If they are being ranked highly in competition then they must be good beer! Congratulations, you can defy science my boy! I wonder why the yeast never resorted to eating trub in your beers. What yeast were you using?

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Old 07-11-2005, 03:19 PM   #15
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Quote:
Originally Posted by Dienekles
Well I can see how a Cream Ale or an IPA might mask the off flavors associated with leaving a beer on the trub too long.
Cream Ale masking off flavors? There's nothing in there to mask anything. No hops to speak of, no huge flavors to hide behind. Just a very light ale with a touch of corny sweetness. It's like brewing naked. Even small flaws stand out like Bill Gates in a mosh pit.

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...you can defy science my boy! I wonder why the yeast never resorted to eating trub in your beers. What yeast were you using?
I'm not a chemist, but I don't think yeast ever resort to cannibalism. They do eventually die and decompose (autolysis), but that usually takes months. I think that cold break acts as a nutrient early on in fermentation. Other than yeast and cold break, there's nothing else in there to eat but sugar. The specific strain was Wyeast 1056. Not sure about defying science, I've yet to see the science that says trub causes off flavors. Perhaps it's only the hop trub that causes off flavors? Another argument for straining the wort into the primary.

At least we agree on sanitation.

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Old 07-11-2005, 03:24 PM   #16
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Hmm, 1056 huh? Thats a fairly run of the mill yeast. Well I'm stumped.

Undoubtedly though, straining is worth the risk, if to do nothing more than save you a half gallon or so of beer that might have been trapped when it came time to transfer to a secondary.

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Old 07-11-2005, 03:34 PM   #17
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Quote:
Originally Posted by tnlandsailor
I think that cold break acts as a nutrient early on in fermentation. Other than yeast and cold break, there's nothing else in there to eat but sugar.
I thought that cold break (like hot break) served to settle proteins out of the wort thus aiding clarity. I don't think that yeast can use these proteins as nutrients but hey, I am really a novice at all of this so I could certainly be wrong...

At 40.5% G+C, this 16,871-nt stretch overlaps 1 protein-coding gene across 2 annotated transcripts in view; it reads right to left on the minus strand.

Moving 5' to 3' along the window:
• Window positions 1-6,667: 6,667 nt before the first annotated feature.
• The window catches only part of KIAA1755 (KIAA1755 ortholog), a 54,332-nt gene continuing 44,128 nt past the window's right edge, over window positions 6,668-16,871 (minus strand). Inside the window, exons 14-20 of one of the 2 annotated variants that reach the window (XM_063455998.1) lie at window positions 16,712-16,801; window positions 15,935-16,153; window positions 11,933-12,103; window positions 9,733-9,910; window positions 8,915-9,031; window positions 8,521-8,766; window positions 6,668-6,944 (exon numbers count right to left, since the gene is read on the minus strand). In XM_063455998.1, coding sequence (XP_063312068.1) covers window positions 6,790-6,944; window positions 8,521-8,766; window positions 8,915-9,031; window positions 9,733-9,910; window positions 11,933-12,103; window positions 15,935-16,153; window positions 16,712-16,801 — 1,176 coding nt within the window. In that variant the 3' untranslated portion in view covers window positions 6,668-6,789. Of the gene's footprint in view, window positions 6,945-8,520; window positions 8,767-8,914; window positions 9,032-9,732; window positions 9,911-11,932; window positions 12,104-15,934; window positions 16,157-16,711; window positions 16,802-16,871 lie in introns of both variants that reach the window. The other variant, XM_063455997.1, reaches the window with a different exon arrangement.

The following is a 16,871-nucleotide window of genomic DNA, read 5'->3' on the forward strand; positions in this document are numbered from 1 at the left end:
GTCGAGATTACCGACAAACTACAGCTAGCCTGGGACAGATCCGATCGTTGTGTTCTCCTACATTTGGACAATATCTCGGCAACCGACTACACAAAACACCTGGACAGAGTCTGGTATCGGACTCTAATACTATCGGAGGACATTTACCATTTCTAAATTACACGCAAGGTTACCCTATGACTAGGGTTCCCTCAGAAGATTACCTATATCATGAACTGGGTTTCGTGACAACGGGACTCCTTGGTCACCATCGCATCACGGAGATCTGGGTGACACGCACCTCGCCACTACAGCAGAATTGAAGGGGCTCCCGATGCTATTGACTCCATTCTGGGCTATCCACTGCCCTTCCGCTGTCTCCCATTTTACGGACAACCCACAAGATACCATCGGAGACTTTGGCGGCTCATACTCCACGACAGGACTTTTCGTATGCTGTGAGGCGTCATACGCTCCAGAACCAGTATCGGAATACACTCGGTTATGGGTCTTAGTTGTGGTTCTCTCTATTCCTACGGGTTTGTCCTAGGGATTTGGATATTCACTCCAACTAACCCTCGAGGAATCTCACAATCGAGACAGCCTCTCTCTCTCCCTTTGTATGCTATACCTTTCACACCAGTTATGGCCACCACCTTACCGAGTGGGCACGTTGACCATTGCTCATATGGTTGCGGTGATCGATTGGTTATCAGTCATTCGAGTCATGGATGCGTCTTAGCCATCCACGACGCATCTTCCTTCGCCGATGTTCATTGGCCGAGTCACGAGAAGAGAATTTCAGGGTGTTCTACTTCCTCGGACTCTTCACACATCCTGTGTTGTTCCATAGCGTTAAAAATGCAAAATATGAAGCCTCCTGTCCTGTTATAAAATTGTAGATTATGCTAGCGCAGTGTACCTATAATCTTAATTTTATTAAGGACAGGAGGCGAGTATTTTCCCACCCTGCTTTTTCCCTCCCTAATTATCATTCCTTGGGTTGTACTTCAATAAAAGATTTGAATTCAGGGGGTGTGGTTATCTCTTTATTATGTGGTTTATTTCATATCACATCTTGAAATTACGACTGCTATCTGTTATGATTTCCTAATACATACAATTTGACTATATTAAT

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Old 07-11-2005, 04:03 PM   #18
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Guys, thanks for all the input. I will be looking for someway of straining my wort as it goes into the primary. I don't yet have a wort chiller so I bring it down to pitching temp by setting the primary in a tub of ice water and mixing the 2.5 to 3 gals of wort with the balance of cool water. I may try HB99s method of stretching nylon mesh across the top of the primary since all the strainers I've seen out there are kind of pricy($18-25).

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Old 07-11-2005, 05:16 PM   #19
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Quote:
Originally Posted by 2nd Street Brewery
Guys, thanks for all the input. I will be looking for someway of straining my wort as it goes into the primary. I don't yet have a wort chiller so I bring it down to pitching temp by setting the primary in a tub of ice water and mixing the 2.5 to 3 gals of wort with the balance of cool water. I may try HB99s method of stretching nylon mesh across the top of the primary since all the strainers I've seen out there are kind of pricy($18-25).
What are you using to get the wort into the fermenter? If you ferment in a carboy then just get a cheap funnel into which you can place a stainless steel kitchen strainer (shouldn't be nearly that expensive). You will of course need to sanatize both the funnel and the strainer first. If you use a plastic fermenter you can just skip the funnel. Most kitchen strainers have a long handle and a little hook to allow them to sit across the mouth of a container.

I highly recommend siphoning your wort into the fermenter if you strain. It will give you better control over the flow of wort through whatever you use to strain allowing you to stop the flow if the filter becomes clogged or backed up. Might be a little slower than pouring but definitely worth the extra time spent.
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Old 07-11-2005, 06:47 PM   #20
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I am just pouring from brewpot to plastic bucket. Most kitchen strainers are only about 4 ins across, I was looking at 8 to 10 in diameter ones. My HBS has a 10" one for the low $20s and Austin HBS online has an 8" for $18. Knowing what a slob I am I know I'll miss the little one